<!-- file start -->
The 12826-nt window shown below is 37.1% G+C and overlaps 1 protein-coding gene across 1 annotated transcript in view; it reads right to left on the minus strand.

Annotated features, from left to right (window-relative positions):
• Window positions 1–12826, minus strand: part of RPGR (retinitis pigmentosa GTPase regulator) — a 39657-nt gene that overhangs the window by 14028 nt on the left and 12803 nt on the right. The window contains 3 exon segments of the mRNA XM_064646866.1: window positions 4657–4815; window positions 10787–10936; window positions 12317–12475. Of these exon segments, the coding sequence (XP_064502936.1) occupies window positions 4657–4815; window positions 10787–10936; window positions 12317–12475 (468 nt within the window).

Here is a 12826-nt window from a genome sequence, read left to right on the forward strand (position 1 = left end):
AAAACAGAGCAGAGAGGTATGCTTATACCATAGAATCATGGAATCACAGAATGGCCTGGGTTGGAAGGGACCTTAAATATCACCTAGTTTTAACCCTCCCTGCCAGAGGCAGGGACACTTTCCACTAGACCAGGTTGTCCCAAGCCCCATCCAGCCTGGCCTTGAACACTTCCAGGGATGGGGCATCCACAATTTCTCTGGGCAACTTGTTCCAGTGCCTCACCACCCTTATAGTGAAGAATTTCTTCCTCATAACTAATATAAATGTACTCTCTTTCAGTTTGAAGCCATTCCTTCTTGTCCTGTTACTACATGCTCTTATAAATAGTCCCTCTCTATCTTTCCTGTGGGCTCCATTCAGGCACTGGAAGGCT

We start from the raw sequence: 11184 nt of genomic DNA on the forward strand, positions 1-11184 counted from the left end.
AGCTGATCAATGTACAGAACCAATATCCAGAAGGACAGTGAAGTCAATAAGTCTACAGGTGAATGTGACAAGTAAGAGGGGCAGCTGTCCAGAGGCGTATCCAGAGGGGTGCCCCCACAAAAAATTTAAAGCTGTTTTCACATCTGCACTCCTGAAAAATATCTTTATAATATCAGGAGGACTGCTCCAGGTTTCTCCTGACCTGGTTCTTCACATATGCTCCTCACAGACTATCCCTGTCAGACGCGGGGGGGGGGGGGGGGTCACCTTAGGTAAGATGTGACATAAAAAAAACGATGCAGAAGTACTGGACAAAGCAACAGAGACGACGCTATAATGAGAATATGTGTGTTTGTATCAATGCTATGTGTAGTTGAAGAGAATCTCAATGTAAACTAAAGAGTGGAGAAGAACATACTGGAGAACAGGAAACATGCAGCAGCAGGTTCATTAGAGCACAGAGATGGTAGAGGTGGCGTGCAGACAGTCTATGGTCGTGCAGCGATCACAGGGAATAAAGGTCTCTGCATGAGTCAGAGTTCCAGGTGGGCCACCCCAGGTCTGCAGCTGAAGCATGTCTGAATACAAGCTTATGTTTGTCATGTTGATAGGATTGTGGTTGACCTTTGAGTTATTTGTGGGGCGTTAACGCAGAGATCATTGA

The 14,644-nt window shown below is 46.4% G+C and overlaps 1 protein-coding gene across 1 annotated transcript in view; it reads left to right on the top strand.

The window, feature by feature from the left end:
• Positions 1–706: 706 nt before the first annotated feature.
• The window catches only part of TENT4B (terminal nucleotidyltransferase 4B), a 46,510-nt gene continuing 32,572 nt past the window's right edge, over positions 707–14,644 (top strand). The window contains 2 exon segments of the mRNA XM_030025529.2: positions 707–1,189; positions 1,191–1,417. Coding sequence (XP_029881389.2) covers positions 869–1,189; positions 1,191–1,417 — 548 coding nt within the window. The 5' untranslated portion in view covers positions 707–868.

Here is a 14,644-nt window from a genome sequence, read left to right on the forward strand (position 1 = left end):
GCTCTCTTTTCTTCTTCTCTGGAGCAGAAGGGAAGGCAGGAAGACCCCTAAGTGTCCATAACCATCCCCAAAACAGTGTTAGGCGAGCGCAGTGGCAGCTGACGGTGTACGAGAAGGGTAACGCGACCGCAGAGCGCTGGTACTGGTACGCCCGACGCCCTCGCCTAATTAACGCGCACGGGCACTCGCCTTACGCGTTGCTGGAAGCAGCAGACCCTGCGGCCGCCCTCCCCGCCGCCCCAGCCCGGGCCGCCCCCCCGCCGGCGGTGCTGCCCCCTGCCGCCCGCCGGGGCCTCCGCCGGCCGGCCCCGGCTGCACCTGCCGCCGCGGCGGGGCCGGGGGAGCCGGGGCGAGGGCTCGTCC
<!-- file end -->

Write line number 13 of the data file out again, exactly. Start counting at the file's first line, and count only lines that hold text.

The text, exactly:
GCTCTCTTTTCTTCTTCTCTGGAGCAGAAGGGAAGGCAGGAAGACCCCTAAGTGTCCATAACCATCCCCAAAACAGTGTTAGGCGAGCGCAGTGGCAGCTGACGGTGTACGAGAAGGGTAACGCGACCGCAGAGCGCTGGTACTGGTACGCCCGACGCCCTCGCCTAATTAACGCGCACGGGCACTCGCCTTACGCGTTGCTGGAAGCAGCAGACCCTGCGGCCGCCCTCCCCGCCGCCCCAGCCCGGGCCGCCCCCCCGCCGGCGGTGCTGCCCCCTGCCGCCCGCCGGGGCCTCCGCCGGCCGGCCCCGGCTGCACCTGCCGCCGCGGCGGGGCCGGGGGAGCCGGGGCGAGGGCTCGTCC